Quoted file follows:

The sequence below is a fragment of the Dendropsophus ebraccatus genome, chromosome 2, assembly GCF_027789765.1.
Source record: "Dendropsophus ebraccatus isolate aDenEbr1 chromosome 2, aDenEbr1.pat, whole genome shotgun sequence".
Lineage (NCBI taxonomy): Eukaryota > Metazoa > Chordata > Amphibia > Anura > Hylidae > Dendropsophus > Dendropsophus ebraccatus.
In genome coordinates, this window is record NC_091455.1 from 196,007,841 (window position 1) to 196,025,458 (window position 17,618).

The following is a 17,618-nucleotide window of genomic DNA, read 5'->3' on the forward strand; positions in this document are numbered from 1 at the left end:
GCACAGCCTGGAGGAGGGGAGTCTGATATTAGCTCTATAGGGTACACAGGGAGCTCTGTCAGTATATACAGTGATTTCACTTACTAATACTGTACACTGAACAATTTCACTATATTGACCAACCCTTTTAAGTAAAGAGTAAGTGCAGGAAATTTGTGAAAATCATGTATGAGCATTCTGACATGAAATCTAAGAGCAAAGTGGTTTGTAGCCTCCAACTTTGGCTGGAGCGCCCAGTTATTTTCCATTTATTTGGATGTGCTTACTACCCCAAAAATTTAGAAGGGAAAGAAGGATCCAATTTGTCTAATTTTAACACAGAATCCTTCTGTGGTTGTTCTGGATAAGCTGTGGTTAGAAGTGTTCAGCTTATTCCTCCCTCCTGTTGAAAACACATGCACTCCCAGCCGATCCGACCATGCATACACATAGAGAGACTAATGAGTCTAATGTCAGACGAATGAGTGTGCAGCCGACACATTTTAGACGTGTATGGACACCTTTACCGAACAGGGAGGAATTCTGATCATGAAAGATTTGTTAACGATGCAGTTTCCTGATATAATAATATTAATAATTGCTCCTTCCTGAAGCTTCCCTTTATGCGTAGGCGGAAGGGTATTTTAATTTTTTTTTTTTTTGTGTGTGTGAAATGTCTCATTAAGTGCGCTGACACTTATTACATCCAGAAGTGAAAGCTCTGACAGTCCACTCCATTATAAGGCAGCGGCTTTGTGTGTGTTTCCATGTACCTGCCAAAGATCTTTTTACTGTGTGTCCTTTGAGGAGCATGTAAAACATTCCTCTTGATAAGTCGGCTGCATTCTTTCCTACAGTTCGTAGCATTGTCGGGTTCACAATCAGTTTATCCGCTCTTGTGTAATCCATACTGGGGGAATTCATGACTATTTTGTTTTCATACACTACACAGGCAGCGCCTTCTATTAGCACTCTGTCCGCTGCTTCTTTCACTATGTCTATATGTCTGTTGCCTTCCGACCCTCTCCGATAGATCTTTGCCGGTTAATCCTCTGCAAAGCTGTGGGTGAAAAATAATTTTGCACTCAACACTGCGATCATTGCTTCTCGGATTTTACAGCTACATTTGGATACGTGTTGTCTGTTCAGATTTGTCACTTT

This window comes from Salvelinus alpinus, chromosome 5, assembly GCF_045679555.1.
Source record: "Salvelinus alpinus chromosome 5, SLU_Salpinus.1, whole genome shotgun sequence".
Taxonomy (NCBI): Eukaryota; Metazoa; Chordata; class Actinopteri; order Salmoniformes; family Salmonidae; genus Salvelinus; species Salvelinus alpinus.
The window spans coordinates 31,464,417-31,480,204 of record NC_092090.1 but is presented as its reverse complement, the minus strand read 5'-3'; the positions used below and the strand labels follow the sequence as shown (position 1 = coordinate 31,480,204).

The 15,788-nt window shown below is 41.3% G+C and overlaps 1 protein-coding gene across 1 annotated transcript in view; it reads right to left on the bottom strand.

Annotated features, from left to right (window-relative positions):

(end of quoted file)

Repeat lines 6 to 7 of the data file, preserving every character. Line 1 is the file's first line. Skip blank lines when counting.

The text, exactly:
GCACAGCCTGGAGGAGGGGAGTCTGATATTAGCTCTATAGGGTACACAGGGAGCTCTGTCAGTATATACAGTGATTTCACTTACTAATACTGTACACTGAACAATTTCACTATATTGACCAACCCTTTTAAGTAAAGAGTAAGTGCAGGAAATTTGTGAAAATCATGTATGAGCATTCTGACATGAAATCTAAGAGCAAAGTGGTTTGTAGCCTCCAACTTTGGCTGGAGCGCCCAGTTATTTTCCATTTATTTGGATGTGCTTACTACCCCAAAAATTTAGAAGGGAAAGAAGGATCCAATTTGTCTAATTTTAACACAGAATCCTTCTGTGGTTGTTCTGGATAAGCTGTGGTTAGAAGTGTTCAGCTTATTCCTCCCTCCTGTTGAAAACACATGCACTCCCAGCCGATCCGACCATGCATACACATAGAGAGACTAATGAGTCTAATGTCAGACGAATGAGTGTGCAGCCGACACATTTTAGACGTGTATGGACACCTTTACCGAACAGGGAGGAATTCTGATCATGAAAGATTTGTTAACGATGCAGTTTCCTGATATAATAATATTAATAATTGCTCCTTCCTGAAGCTTCCCTTTATGCGTAGGCGGAAGGGTATTTTAATTTTTTTTTTTTTTGTGTGTGTGAAATGTCTCATTAAGTGCGCTGACACTTATTACATCCAGAAGTGAAAGCTCTGACAGTCCACTCCATTATAAGGCAGCGGCTTTGTGTGTGTTTCCATGTACCTGCCAAAGATCTTTTTACTGTGTGTCCTTTGAGGAGCATGTAAAACATTCCTCTTGATAAGTCGGCTGCATTCTTTCCTACAGTTCGTAGCATTGTCGGGTTCACAATCAGTTTATCCGCTCTTGTGTAATCCATACTGGGGGAATTCATGACTATTTTGTTTTCATACACTACACAGGCAGCGCCTTCTATTAGCACTCTGTCCGCTGCTTCTTTCACTATGTCTATATGTCTGTTGCCTTCCGACCCTCTCCGATAGATCTTTGCCGGTTAATCCTCTGCAAAGCTGTGGGTGAAAAATAATTTTGCACTCAACACTGCGATCATTGCTTCTCGGATTTTACAGCTACATTTGGATACGTGTTGTCTGTTCAGATTTGTCACTTT

This window comes from Salvelinus alpinus, chromosome 5, assembly GCF_045679555.1.